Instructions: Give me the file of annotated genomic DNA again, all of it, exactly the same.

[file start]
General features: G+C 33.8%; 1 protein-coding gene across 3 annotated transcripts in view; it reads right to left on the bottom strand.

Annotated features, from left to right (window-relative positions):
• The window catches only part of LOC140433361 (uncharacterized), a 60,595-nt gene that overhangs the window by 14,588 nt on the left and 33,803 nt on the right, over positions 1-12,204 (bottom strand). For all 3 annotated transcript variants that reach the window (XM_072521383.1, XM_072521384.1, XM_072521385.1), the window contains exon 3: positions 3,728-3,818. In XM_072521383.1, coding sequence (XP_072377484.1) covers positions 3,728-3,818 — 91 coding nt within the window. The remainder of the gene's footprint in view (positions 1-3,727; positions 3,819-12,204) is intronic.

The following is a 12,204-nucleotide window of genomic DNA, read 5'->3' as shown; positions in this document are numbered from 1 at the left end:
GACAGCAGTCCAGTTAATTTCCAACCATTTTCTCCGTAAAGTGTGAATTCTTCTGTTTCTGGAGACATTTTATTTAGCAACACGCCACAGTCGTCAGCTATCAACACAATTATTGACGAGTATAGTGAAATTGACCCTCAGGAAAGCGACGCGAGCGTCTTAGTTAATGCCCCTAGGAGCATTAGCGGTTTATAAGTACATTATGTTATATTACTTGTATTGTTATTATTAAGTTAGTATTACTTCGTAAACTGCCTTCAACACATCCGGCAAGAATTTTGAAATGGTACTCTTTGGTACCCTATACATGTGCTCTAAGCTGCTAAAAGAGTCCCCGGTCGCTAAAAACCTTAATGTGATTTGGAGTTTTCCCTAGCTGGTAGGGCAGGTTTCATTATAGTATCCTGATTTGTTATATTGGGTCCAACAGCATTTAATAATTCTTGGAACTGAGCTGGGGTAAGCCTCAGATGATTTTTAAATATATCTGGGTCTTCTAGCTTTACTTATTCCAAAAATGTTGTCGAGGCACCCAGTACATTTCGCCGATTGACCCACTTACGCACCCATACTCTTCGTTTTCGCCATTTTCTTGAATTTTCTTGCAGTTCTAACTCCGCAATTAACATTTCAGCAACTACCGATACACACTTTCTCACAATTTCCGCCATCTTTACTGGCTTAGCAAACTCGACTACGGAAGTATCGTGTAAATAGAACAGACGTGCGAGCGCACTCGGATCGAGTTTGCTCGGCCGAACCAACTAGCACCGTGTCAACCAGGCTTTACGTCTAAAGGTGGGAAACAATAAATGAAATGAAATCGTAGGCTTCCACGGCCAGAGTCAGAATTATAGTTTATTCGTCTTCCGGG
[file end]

General features: G+C 33.8%; 1 protein-coding gene across 3 annotated transcripts in view; it reads right to left on the bottom strand.

Annotated features, from left to right (window-relative positions):
• The window catches only part of LOC140433361 (uncharacterized), a 60,595-nt gene that overhangs the window by 14,588 nt on the left and 33,803 nt on the right, over positions 1-12,204 (bottom strand). For all 3 annotated transcript variants that reach the window (XM_072521383.1, XM_072521384.1, XM_072521385.1), the window contains exon 3: positions 3,728-3,818. In XM_072521383.1, coding sequence (XP_072377484.1) covers positions 3,728-3,818 — 91 coding nt within the window. The remainder of the gene's footprint in view (positions 1-3,727; positions 3,819-12,204) is intronic.

The following is a 12,204-nucleotide window of genomic DNA, read 5'->3' as shown; positions in this document are numbered from 1 at the left end:
GACAGCAGTCCAGTTAATTTCCAACCATTTTCTCCGTAAAGTGTGAATTCTTCTGTTTCTGGAGACATTTTATTTAGCAACACGCCACAGTCGTCAGCTATCAACACAATTATTGACGAGTATAGTGAAATTGACCCTCAGGAAAGCGACGCGAGCGTCTTAGTTAATGCCCCTAGGAGCATTAGCGGTTTATAAGTACATTATGTTATATTACTTGTATTGTTATTATTAAGTTAGTATTACTTCGTAAACTGCCTTCAACACATCCGGCAAGAATTTTGAAATGGTACTCTTTGGTACCCTATACATGTGCTCTAAGCTGCTAAAAGAGTCCCCGGTCGCTAAAAACCTTAATGTGATTTGGAGTTTTCCCTAGCTGGTAGGGCAGGTTTCATTATAGTATCCTGATTTGTTATATTGGGTCCAACAGCATTTAATAATTCTTGGAACTGAGCTGGGGTAAGCCTCAGATGATTTTTAAATATATCTGGGTCTTCTAGCTTTACTTATTCCAAAAATGTTGTCGAGGCACCCAGTACATTTCGCCGATTGACCCACTTACGCACCCATACTCTTCGTTTTCGCCATTTTCTTGAATTTTCTTGCAGTTCTAACTCCGCAATTAACATTTCAGCAACTACCGATACACACTTTCTCACAATTTCCGCCATCTTTACTGGCTTAGCAAACTCGACTACGGAAGTATCGTGTAAATAGAACAGACGTGCGAGCGCACTCGGATCGAGTTTGCTCGGCCGAACCAACTAGCACCGTGTCAACCAGGCTTTACGTCTAAAGGTGGGAAACAATAAATGAAATGAAATCGTAGGCTTCCACGGCCAGAGTCAGAATTATAGTTTATTCGTCTTCCGGG